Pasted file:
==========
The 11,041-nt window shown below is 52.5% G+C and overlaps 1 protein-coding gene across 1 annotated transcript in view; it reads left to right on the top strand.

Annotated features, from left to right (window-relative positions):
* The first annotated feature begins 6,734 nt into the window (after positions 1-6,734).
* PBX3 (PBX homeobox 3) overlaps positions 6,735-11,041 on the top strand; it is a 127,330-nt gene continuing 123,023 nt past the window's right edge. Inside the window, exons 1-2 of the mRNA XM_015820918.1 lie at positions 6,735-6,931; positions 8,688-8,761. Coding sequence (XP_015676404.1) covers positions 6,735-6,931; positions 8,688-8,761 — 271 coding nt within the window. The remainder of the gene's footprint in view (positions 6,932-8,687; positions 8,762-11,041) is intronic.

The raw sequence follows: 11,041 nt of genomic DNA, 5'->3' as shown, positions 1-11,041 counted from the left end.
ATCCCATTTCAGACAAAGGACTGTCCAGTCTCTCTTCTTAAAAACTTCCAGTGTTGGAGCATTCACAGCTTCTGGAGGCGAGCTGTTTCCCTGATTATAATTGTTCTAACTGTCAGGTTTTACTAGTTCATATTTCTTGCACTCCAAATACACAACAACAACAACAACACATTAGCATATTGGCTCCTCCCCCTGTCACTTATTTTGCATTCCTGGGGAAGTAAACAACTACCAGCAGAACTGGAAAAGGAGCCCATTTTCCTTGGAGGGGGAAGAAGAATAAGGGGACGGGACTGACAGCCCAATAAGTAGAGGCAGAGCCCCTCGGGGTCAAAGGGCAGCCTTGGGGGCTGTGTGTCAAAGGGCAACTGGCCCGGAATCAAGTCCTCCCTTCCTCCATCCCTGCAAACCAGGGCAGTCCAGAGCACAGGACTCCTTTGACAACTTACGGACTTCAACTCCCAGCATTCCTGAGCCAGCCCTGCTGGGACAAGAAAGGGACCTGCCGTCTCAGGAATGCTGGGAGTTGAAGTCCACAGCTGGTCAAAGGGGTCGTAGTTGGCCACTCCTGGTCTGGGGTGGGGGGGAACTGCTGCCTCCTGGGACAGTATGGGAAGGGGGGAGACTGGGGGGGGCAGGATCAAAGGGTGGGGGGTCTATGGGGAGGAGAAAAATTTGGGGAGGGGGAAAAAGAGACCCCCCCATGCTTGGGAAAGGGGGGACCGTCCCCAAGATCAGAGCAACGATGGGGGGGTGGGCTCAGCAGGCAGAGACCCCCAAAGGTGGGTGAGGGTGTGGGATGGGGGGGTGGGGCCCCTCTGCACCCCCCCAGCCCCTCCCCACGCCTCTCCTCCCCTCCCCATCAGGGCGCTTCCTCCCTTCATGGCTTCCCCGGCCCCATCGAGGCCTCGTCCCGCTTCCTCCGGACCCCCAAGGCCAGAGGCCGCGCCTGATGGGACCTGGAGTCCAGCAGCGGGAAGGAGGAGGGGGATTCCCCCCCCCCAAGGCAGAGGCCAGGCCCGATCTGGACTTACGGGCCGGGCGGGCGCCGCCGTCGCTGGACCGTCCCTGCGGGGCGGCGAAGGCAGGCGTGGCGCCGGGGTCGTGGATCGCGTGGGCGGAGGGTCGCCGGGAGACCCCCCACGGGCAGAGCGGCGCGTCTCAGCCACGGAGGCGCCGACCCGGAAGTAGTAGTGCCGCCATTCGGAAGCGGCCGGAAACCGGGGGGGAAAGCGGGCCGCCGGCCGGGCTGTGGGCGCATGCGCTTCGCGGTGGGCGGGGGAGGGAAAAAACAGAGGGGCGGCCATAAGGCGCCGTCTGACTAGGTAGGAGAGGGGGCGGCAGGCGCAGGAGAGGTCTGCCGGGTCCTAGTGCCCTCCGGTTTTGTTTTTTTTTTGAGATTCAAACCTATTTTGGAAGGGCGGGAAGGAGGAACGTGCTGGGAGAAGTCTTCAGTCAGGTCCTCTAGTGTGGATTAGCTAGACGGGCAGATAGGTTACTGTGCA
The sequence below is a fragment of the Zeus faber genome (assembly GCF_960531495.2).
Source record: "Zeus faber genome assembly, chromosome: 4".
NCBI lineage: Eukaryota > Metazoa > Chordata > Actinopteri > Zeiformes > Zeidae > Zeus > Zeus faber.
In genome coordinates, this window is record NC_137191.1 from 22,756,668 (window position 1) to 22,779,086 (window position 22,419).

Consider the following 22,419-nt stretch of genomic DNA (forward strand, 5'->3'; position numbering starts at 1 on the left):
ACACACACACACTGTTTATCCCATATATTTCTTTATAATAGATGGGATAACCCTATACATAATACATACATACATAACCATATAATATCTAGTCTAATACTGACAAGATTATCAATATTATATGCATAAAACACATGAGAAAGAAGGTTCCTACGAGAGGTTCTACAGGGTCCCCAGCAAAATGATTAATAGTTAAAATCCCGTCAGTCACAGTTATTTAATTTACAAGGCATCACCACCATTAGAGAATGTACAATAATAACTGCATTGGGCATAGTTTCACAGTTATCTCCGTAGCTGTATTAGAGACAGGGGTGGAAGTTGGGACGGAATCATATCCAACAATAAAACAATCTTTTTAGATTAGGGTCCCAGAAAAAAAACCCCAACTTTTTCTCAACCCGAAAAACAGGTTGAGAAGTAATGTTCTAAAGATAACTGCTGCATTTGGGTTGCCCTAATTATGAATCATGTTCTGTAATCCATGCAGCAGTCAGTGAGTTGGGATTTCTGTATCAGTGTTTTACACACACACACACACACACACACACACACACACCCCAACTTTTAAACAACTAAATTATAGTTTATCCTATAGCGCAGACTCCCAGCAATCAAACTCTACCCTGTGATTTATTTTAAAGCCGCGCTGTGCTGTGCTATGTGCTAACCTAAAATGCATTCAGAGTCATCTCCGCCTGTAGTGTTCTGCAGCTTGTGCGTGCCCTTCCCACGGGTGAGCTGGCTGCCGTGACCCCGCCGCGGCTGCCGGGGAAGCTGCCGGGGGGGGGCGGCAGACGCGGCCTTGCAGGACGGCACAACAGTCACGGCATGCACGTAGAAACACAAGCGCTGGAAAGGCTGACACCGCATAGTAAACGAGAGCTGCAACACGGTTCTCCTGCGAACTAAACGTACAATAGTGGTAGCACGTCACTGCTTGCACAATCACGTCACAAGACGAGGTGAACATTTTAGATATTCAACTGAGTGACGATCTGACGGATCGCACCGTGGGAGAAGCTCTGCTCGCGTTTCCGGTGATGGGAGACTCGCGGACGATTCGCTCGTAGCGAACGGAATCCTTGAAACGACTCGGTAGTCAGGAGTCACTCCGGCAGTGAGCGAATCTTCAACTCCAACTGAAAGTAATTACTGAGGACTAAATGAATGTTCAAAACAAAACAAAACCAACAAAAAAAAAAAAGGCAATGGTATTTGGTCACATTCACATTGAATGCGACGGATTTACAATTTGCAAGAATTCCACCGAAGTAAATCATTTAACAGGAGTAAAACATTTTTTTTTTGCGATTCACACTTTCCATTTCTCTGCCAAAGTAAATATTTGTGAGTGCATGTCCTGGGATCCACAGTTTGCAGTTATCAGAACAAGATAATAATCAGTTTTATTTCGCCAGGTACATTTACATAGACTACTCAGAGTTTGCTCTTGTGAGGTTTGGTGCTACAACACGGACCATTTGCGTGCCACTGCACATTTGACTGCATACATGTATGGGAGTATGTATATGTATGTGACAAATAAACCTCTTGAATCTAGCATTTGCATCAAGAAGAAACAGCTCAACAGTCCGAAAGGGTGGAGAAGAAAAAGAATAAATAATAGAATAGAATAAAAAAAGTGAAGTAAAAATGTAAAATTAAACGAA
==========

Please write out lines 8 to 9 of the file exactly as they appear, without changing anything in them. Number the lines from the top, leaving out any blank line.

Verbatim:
Source record: "Zeus faber genome assembly, chromosome: 4".
NCBI lineage: Eukaryota > Metazoa > Chordata > Actinopteri > Zeiformes > Zeidae > Zeus > Zeus faber.